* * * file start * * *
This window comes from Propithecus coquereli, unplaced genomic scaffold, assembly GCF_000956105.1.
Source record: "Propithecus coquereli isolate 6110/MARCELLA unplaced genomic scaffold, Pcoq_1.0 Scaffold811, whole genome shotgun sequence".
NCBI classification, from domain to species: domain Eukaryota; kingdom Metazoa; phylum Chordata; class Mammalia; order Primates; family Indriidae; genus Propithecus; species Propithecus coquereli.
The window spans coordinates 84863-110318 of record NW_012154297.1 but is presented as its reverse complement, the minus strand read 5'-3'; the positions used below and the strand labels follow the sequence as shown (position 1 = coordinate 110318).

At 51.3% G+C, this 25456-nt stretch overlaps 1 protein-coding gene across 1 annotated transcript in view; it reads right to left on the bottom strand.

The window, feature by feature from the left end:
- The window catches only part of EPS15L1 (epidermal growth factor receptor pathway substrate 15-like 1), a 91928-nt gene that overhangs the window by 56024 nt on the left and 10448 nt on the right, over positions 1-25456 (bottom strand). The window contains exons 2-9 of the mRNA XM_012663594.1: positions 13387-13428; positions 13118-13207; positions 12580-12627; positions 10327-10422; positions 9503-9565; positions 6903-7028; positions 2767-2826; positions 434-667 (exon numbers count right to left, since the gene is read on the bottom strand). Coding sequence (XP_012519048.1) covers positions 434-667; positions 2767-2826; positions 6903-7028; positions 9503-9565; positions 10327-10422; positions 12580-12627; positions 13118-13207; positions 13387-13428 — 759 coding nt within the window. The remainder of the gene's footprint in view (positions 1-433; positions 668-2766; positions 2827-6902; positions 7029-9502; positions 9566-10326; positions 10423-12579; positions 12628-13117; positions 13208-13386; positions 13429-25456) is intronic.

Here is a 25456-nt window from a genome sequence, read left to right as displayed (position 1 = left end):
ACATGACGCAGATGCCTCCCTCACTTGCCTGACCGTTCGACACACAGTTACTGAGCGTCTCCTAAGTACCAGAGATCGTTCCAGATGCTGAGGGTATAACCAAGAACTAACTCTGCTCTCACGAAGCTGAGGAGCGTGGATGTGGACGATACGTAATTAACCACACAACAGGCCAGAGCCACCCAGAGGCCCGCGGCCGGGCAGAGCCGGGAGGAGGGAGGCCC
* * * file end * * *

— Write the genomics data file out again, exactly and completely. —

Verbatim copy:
This window comes from Propithecus coquereli, unplaced genomic scaffold, assembly GCF_000956105.1.
Source record: "Propithecus coquereli isolate 6110/MARCELLA unplaced genomic scaffold, Pcoq_1.0 Scaffold811, whole genome shotgun sequence".
NCBI classification, from domain to species: domain Eukaryota; kingdom Metazoa; phylum Chordata; class Mammalia; order Primates; family Indriidae; genus Propithecus; species Propithecus coquereli.
The window spans coordinates 84863-110318 of record NW_012154297.1 but is presented as its reverse complement, the minus strand read 5'-3'; the positions used below and the strand labels follow the sequence as shown (position 1 = coordinate 110318).

At 51.3% G+C, this 25456-nt stretch overlaps 1 protein-coding gene across 1 annotated transcript in view; it reads right to left on the bottom strand.

The window, feature by feature from the left end:
- The window catches only part of EPS15L1 (epidermal growth factor receptor pathway substrate 15-like 1), a 91928-nt gene that overhangs the window by 56024 nt on the left and 10448 nt on the right, over positions 1-25456 (bottom strand). The window contains exons 2-9 of the mRNA XM_012663594.1: positions 13387-13428; positions 13118-13207; positions 12580-12627; positions 10327-10422; positions 9503-9565; positions 6903-7028; positions 2767-2826; positions 434-667 (exon numbers count right to left, since the gene is read on the bottom strand). Coding sequence (XP_012519048.1) covers positions 434-667; positions 2767-2826; positions 6903-7028; positions 9503-9565; positions 10327-10422; positions 12580-12627; positions 13118-13207; positions 13387-13428 — 759 coding nt within the window. The remainder of the gene's footprint in view (positions 1-433; positions 668-2766; positions 2827-6902; positions 7029-9502; positions 9566-10326; positions 10423-12579; positions 12628-13117; positions 13208-13386; positions 13429-25456) is intronic.

Here is a 25456-nt window from a genome sequence, read left to right as displayed (position 1 = left end):
ACATGACGCAGATGCCTCCCTCACTTGCCTGACCGTTCGACACACAGTTACTGAGCGTCTCCTAAGTACCAGAGATCGTTCCAGATGCTGAGGGTATAACCAAGAACTAACTCTGCTCTCACGAAGCTGAGGAGCGTGGATGTGGACGATACGTAATTAACCACACAACAGGCCAGAGCCACCCAGAGGCCCGCGGCCGGGCAGAGCCGGGAGGAGGGAGGCCC